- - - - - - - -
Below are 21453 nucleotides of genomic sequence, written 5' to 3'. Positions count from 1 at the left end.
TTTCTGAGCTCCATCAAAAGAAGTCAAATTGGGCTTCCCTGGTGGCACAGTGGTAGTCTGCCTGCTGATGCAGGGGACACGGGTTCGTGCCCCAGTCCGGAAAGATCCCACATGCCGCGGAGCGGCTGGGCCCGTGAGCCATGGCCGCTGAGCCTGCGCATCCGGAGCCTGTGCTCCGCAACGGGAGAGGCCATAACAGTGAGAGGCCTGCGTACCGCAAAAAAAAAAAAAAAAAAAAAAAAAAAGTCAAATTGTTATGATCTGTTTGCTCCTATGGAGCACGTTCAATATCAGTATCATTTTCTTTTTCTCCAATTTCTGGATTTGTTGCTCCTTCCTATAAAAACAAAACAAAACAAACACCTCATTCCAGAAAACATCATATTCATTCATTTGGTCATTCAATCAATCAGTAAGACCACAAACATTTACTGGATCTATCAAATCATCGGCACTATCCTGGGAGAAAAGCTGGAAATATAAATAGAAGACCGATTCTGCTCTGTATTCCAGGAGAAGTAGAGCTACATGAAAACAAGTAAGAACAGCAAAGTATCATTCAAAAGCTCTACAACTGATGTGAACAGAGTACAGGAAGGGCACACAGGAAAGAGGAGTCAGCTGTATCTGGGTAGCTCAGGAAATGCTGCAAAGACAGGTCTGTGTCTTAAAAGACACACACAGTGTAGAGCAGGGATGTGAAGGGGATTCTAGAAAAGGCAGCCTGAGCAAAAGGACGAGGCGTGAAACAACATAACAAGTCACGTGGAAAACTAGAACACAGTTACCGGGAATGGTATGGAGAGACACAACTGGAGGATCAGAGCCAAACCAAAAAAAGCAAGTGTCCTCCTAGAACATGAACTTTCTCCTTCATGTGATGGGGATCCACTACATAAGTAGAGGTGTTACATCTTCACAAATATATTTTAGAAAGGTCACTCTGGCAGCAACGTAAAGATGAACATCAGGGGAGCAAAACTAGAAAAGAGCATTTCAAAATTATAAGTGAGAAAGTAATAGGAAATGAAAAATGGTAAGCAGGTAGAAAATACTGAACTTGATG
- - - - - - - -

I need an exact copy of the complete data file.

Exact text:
Below are 21453 nucleotides of genomic sequence, written 5' to 3'. Positions count from 1 at the left end.
TTTCTGAGCTCCATCAAAAGAAGTCAAATTGGGCTTCCCTGGTGGCACAGTGGTAGTCTGCCTGCTGATGCAGGGGACACGGGTTCGTGCCCCAGTCCGGAAAGATCCCACATGCCGCGGAGCGGCTGGGCCCGTGAGCCATGGCCGCTGAGCCTGCGCATCCGGAGCCTGTGCTCCGCAACGGGAGAGGCCATAACAGTGAGAGGCCTGCGTACCGCAAAAAAAAAAAAAAAAAAAAAAAAAAAGTCAAATTGTTATGATCTGTTTGCTCCTATGGAGCACGTTCAATATCAGTATCATTTTCTTTTTCTCCAATTTCTGGATTTGTTGCTCCTTCCTATAAAAACAAAACAAAACAAACACCTCATTCCAGAAAACATCATATTCATTCATTTGGTCATTCAATCAATCAGTAAGACCACAAACATTTACTGGATCTATCAAATCATCGGCACTATCCTGGGAGAAAAGCTGGAAATATAAATAGAAGACCGATTCTGCTCTGTATTCCAGGAGAAGTAGAGCTACATGAAAACAAGTAAGAACAGCAAAGTATCATTCAAAAGCTCTACAACTGATGTGAACAGAGTACAGGAAGGGCACACAGGAAAGAGGAGTCAGCTGTATCTGGGTAGCTCAGGAAATGCTGCAAAGACAGGTCTGTGTCTTAAAAGACACACACAGTGTAGAGCAGGGATGTGAAGGGGATTCTAGAAAAGGCAGCCTGAGCAAAAGGACGAGGCGTGAAACAACATAACAAGTCACGTGGAAAACTAGAACACAGTTACCGGGAATGGTATGGAGAGACACAACTGGAGGATCAGAGCCAAACCAAAAAAAGCAAGTGTCCTCCTAGAACATGAACTTTCTCCTTCATGTGATGGGGATCCACTACATAAGTAGAGGTGTTACATCTTCACAAATATATTTTAGAAAGGTCACTCTGGCAGCAACGTAAAGATGAACATCAGGGGAGCAAAACTAGAAAAGAGCATTTCAAAATTATAAGTGAGAAAGTAATAGGAAATGAAAAATGGTAAGCAGGTAGAAAATACTGAACTTGATG